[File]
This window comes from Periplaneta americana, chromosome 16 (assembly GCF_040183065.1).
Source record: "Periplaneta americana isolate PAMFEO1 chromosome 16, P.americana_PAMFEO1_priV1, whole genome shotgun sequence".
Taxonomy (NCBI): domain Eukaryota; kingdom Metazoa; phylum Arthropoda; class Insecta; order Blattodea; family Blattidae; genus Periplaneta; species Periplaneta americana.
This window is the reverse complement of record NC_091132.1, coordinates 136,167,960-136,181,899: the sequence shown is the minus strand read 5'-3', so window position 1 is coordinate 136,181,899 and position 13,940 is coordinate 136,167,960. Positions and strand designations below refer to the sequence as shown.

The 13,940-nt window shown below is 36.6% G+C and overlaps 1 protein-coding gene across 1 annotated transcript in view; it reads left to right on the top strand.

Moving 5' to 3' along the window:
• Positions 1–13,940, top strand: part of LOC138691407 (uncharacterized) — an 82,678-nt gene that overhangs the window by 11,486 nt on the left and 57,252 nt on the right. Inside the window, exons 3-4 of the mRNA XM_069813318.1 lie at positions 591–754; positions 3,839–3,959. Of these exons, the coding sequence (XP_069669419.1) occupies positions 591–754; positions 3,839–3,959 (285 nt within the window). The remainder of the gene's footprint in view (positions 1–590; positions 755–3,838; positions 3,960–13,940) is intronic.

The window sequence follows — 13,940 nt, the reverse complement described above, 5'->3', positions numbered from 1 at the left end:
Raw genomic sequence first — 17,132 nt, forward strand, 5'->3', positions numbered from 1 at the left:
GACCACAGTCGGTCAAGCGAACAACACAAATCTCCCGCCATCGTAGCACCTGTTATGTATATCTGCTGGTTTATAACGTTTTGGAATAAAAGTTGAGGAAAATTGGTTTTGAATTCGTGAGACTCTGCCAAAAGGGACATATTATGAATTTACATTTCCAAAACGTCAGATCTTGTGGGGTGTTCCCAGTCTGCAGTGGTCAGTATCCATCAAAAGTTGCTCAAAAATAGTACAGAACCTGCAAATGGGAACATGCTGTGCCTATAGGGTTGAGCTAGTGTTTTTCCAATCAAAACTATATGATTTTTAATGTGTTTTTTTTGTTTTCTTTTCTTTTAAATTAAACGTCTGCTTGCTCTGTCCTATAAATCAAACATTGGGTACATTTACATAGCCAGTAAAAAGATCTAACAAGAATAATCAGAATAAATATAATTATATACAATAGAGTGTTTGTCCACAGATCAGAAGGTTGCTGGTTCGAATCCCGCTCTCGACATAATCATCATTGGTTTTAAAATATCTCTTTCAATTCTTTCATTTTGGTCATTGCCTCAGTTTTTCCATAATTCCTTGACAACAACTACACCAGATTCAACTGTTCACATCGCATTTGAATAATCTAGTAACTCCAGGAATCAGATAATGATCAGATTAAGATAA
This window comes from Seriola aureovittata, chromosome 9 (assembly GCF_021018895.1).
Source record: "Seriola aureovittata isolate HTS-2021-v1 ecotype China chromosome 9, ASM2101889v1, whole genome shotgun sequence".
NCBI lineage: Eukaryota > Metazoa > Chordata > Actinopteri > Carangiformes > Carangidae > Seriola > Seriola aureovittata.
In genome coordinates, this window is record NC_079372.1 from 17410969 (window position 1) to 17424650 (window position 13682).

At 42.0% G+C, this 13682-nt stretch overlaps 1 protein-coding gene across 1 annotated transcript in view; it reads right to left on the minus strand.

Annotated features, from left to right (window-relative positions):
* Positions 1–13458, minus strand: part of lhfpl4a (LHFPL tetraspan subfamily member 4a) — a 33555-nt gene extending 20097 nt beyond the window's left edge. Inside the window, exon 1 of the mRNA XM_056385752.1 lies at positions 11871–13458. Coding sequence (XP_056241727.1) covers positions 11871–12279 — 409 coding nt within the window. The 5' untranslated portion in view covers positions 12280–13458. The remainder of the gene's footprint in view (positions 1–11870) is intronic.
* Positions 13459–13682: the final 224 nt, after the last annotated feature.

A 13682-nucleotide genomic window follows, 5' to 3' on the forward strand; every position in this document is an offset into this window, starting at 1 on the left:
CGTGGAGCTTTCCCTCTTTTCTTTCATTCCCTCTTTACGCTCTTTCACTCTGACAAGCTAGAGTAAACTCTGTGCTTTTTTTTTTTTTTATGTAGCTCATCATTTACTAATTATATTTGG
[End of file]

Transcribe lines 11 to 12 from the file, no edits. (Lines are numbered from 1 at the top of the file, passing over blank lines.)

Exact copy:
This window comes from Seriola aureovittata, chromosome 9 (assembly GCF_021018895.1).
Source record: "Seriola aureovittata isolate HTS-2021-v1 ecotype China chromosome 9, ASM2101889v1, whole genome shotgun sequence".